Junior Doctor Strikes

The NHS in the South West is facing significant disruption to routine care this week due to industrial action, just as we enter one of the busiest periods of the year for the service.

Junior doctors across the NHS will begin striking at 7am on Wednesday (20 December) until 7am on Saturday 23 December.

With the run up to Christmas already a busy time for the NHS, the strike is expected to have significant impact as the NHS focuses on ensuring patients needing urgent and emergency care can be treated safely.

This means some routine appointments and operations will be postponed. Hospitals are contacting people directly should their appointment need to be delayed; therefore, people should continue to attend any appointments as planned if they are not contacted.

Dr Michael Marsh, NHS England South West Medical Director, said: “The NHS is always busy during the winter months and in particular over the Christmas and New Year period as staff take a well-earned break to be with family and friends.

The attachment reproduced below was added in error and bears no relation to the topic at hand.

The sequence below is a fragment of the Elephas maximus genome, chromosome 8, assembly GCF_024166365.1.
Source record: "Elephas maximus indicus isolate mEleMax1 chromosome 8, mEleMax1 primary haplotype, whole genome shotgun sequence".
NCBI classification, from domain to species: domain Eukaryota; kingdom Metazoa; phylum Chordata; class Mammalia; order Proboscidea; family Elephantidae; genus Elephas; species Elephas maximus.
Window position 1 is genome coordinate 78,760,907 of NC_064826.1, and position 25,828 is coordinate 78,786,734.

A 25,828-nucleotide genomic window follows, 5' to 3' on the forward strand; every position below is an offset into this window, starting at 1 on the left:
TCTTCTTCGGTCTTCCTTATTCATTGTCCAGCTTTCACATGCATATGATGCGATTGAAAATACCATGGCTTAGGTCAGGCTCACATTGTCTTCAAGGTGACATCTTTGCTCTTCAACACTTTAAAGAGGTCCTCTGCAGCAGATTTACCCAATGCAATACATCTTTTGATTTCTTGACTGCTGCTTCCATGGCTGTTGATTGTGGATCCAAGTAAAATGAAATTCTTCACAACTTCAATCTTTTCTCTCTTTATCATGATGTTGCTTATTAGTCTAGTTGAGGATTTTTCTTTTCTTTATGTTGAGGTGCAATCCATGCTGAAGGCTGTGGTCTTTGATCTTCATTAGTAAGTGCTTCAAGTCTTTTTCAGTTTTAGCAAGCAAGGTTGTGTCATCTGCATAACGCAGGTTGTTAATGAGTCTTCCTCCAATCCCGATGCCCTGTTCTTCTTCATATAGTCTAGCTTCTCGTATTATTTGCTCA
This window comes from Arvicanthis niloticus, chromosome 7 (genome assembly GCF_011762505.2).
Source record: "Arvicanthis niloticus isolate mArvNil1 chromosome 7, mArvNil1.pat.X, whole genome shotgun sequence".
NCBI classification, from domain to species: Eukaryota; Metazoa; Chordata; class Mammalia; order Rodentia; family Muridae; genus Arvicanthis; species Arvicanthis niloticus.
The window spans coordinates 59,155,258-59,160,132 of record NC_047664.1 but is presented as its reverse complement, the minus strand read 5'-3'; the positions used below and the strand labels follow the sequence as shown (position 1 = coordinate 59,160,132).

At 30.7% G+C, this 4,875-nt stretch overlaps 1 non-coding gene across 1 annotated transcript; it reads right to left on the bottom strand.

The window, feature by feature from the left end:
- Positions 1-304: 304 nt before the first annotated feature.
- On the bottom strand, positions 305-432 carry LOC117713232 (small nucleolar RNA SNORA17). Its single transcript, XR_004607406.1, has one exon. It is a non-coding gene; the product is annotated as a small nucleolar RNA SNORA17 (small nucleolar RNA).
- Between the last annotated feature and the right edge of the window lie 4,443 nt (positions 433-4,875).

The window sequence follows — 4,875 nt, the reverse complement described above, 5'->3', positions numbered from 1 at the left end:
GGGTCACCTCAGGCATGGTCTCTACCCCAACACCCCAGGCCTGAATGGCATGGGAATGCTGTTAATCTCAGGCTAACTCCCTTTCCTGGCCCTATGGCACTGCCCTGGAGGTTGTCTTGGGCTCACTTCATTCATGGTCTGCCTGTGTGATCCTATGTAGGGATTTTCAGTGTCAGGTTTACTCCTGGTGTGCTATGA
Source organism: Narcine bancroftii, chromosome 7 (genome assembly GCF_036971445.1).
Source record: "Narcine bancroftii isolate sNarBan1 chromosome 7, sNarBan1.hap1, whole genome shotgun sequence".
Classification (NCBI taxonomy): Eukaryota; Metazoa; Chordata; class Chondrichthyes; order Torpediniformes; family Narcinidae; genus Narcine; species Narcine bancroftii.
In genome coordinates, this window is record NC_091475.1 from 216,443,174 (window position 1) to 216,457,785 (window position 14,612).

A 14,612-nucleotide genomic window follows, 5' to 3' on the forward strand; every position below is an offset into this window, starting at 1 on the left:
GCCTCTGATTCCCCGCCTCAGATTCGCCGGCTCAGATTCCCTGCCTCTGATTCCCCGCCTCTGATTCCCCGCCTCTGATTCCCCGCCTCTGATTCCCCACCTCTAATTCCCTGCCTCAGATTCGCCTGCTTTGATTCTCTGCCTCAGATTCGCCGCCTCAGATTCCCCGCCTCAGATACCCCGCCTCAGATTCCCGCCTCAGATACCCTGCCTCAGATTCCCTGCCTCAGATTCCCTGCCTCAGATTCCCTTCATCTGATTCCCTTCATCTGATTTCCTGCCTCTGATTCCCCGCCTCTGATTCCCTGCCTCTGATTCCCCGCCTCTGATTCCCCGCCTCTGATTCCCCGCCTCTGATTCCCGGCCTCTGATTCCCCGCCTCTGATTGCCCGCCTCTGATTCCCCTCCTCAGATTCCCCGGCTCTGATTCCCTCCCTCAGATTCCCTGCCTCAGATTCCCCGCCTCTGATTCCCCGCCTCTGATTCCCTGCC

“Add industrial action to that pressure means the NHS has to prioritise urgent and emergency care to ensure people are cared for safely. That does mean having to postpone routine appointment and operations so that staff are freed up to cover for junior doctors.

“We are asking people to help the NHS by continuing to use 999 in life-threatening emergencies and NHS 111 online for all other health concerns. GP services and pharmacies are also available for patients and can be accessed in the normal way.

“Patients who haven’t been contacted or informed that their planned appointment has been postponed are also urged to attend as normal.”

Professor Sir Stephen Powis, NHS national medical director, said: “These strikes come at a time that will cause huge disruption to the NHS, with services are already feeling the strain of winter pressure.

“When you factor in the Christmas and New Year break, these strikes will prolong that period of reduced activity and it also puts the health service on the back foot into the new year, which is a time where we see demand start to rise significantly.